In other words, what the subject engaged in a struggle perceives as the enemy, the external obstacle he has to overcome, is the materialization of the subject’s immanent inconsistency: the struggling subject needs the figure of the enemy to sustain the illusion of his own consistency, his very identity hinges on his opposing the enemy, so much so that his (eventual) victory amounts to his own defeat or disintegration. As Hegel likes to put it, in fighting the external enemy, one (unknowingly) fights one’s own essence. So, far from celebrating engaged struggle, Hegel’s point is rather that every embattled position, every taking of sides, has to rely on a necessary illusion (the illusion that, once the enemy is annihilated, I will achieve the full realization of my being). This brings us to what would have been a properly Hegelian notion of ideology: the misapprehension of the condition of possibility (of what is an inherent constituent of your position) as the condition of impossibility (as an obstacle which prevents your full realization)-the ideological subject is unable to grasp how his entire identity hinges on what he perceives as the disturbing obstacle.
Slavoj Zizek 2012 Less Than Nothing, page 200
— has First World War ended, or is it still going on?
why not? if “nation” reveals itself as the mathematical entity that it is.
where are all the historians :) or well, not-all historians will do
it might be nice if someone would be able to validly declare the end of WW1 in its 100th anniversary: 28 July 2014
historians my friend are blowing in the wind :)
you know in his masterclasses zizek was telling about a legend in the world war
legend of deserters in the first world war: 14:20 –> http://backdoorbroadcasting.net/archive/audio/2013_11_25/2013_11_25_Slavoj%20Zizek_talk.mp3
free human beings <— freedom has to do with randomness, randomness has to do with sampling, sampling has to do with "united nations": what is UN mathematically? what does it compute and how does it compute?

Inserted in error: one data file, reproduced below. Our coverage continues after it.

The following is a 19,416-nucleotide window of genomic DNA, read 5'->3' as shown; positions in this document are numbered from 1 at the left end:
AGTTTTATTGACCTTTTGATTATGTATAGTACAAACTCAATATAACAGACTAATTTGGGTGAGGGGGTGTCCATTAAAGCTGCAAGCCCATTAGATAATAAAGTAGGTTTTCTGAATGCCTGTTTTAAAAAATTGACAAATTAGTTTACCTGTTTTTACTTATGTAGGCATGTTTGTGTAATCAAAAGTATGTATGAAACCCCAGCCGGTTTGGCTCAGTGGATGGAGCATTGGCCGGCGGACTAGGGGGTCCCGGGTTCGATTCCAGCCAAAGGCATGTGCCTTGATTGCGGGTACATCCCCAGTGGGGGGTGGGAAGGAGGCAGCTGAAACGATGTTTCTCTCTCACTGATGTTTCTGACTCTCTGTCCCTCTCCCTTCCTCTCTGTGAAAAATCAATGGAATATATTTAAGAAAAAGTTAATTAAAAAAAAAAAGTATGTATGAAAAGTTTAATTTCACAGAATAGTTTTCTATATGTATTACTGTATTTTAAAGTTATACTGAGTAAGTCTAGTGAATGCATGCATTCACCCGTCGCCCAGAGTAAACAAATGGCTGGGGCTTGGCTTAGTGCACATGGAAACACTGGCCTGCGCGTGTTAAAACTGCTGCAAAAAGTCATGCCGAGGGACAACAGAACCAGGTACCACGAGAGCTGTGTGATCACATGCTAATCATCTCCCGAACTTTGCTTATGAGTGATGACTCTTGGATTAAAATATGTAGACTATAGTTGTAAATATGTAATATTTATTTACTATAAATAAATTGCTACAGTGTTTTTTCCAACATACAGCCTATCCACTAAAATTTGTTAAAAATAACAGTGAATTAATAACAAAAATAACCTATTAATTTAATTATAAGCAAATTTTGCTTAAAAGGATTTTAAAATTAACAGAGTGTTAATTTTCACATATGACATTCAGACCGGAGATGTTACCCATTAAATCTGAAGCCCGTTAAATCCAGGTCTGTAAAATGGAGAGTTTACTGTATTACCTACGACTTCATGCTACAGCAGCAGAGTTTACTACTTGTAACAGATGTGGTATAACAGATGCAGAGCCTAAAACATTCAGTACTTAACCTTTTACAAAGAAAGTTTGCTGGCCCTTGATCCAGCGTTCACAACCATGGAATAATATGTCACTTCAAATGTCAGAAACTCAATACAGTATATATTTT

The Great War was not the traumatic break that shattered late nineteenth-century progressivism, but a reaction to the true threat to the established order: the explosion of vanguard art, science and politics that was undermining the established world-view (artistic modernism in literature—from Kafka to Joyce; in music—Schoenberg and Stravinsky; in painting—Picasso, Malevich, Kandinsky; psychoanalysis; relativity theory and quantum physics; the rise of Social Democracy …). This rupture—condensed in 1913, the annus mirabilis of the artistic vanguard—was so radical in its opening up of new spaces that, in our speculative historiography, it is tempting to claim that the outbreak of the Great War in 1914 was, from the “spiritual” standpoint, a reaction to this Event. Or, to paraphrase Hegel, the horror of World War I was the price humanity had to pay for the immortal artistic revolution of the years just prior to the war. In other words, we must invert the pseudo-profound insight according to which Schoenberg et al. prefigured the horrors of twentieth-century war: what if the true Event was 1913? It is crucial to focus on this intermediate explosive moment, between the complacency of the late nineteenth century and the catastrophe of World War I—1914 was not an awakening, but the forceful and violent return of a patriotic slumber destined to block the true awakening. The fact that the fascists and other patriots hated the vanguard entartete Kunst is not a marginal detail but a key feature of fascism.
Slavoj Zizek 2014 Absolute Recoil